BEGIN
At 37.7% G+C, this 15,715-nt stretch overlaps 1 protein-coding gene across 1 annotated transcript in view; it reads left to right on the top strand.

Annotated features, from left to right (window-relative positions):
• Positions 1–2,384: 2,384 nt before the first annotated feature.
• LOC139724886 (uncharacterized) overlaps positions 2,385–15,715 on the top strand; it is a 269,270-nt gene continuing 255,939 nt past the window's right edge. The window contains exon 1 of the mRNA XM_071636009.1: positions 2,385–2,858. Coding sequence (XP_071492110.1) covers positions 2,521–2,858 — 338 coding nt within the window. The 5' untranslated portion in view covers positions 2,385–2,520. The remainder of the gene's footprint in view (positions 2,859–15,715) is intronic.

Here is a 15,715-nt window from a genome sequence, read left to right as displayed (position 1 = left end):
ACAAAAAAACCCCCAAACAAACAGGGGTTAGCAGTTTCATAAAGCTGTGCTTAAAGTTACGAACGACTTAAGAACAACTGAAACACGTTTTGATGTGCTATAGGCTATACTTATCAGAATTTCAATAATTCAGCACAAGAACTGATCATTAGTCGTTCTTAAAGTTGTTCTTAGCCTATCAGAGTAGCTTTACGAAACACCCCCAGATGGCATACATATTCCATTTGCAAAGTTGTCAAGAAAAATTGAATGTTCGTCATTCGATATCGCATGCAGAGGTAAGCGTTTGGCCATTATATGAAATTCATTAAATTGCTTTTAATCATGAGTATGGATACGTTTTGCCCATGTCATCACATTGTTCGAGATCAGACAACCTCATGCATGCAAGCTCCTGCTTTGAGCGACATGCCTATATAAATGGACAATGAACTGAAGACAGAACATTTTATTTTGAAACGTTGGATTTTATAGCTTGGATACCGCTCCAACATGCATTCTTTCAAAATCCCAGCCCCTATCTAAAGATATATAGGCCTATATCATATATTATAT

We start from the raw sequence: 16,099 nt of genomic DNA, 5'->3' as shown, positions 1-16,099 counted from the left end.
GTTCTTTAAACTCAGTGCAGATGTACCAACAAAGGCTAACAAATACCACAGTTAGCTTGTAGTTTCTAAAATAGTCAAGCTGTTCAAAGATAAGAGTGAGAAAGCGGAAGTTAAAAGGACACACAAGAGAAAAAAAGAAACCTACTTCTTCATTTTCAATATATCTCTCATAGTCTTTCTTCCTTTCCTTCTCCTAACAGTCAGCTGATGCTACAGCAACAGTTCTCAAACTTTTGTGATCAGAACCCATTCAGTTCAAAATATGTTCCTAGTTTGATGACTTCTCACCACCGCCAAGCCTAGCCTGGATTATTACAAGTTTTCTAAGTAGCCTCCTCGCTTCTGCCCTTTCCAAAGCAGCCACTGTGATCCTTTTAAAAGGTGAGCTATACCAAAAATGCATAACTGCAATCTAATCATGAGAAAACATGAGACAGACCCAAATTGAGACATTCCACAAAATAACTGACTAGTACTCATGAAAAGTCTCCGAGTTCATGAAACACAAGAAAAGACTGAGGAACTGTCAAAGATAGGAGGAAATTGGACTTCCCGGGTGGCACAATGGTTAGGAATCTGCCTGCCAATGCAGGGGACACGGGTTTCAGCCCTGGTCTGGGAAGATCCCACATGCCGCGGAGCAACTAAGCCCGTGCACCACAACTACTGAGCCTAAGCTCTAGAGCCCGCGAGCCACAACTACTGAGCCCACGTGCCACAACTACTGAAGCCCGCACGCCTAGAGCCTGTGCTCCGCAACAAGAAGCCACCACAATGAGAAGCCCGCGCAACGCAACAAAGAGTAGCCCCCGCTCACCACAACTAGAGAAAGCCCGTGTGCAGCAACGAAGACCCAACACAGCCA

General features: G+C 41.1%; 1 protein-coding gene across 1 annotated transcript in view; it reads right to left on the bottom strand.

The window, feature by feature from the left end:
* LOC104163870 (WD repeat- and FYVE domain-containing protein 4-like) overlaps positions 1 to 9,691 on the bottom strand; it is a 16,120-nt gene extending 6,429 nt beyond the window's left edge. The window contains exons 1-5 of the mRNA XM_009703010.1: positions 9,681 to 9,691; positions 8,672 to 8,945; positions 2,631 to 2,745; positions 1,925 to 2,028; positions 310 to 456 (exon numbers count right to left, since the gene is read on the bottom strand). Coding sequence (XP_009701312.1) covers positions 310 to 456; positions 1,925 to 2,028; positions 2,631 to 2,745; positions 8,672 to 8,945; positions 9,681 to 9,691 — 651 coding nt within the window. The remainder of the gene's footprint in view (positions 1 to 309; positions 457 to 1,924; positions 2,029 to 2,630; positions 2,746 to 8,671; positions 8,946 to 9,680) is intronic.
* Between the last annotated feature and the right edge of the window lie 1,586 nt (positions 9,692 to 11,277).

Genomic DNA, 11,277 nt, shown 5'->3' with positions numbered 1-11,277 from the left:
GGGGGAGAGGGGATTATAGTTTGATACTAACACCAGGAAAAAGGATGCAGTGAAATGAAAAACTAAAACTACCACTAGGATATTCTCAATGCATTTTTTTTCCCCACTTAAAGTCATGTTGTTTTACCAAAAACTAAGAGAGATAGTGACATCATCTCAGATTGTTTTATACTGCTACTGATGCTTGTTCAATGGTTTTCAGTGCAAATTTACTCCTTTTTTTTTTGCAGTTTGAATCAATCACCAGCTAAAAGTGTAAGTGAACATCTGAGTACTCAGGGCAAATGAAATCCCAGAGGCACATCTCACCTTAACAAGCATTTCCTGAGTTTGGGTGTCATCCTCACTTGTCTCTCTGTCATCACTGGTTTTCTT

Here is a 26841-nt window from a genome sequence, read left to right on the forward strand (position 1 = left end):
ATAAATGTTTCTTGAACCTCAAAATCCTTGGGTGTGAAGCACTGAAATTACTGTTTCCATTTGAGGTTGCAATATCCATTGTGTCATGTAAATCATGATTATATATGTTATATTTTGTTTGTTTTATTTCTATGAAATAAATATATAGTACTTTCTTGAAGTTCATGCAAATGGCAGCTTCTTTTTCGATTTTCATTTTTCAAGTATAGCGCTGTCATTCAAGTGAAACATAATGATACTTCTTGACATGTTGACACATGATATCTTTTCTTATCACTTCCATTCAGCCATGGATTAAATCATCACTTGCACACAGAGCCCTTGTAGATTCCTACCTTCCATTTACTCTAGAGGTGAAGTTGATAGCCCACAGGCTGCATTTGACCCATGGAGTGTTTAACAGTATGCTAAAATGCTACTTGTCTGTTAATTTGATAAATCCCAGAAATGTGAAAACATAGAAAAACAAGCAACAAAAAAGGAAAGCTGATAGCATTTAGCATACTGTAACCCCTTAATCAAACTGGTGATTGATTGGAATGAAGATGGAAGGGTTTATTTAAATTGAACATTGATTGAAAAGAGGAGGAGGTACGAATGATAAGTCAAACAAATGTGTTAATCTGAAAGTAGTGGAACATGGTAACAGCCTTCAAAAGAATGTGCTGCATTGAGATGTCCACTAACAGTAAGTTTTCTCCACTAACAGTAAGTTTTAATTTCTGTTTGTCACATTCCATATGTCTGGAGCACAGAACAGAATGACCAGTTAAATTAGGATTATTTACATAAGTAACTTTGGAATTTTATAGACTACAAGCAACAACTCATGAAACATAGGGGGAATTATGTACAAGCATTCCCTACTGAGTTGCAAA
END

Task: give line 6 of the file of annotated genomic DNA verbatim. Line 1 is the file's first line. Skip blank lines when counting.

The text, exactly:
ACAAAAAAACCCCCAAACAAACAGGGGTTAGCAGTTTCATAAAGCTGTGCTTAAAGTTACGAACGACTTAAGAACAACTGAAACACGTTTTGATGTGCTATAGGCTATACTTATCAGAATTTCAATAATTCAGCACAAGAACTGATCATTAGTCGTTCTTAAAGTTGTTCTTAGCCTATCAGAGTAGCTTTACGAAACACCCCCAGATGGCATACATATTCCATTTGCAAAGTTGTCAAGAAAAATTGAATGTTCGTCATTCGATATCGCATGCAGAGGTAAGCGTTTGGCCATTATATGAAATTCATTAAATTGCTTTTAATCATGAGTATGGATACGTTTTGCCCATGTCATCACATTGTTCGAGATCAGACAACCTCATGCATGCAAGCTCCTGCTTTGAGCGACATGCCTATATAAATGGACAATGAACTGAAGACAGAACATTTTATTTTGAAACGTTGGATTTTATAGCTTGGATACCGCTCCAACATGCATTCTTTCAAAATCCCAGCCCCTATCTAAAGATATATAGGCCTATATCATATATTATAT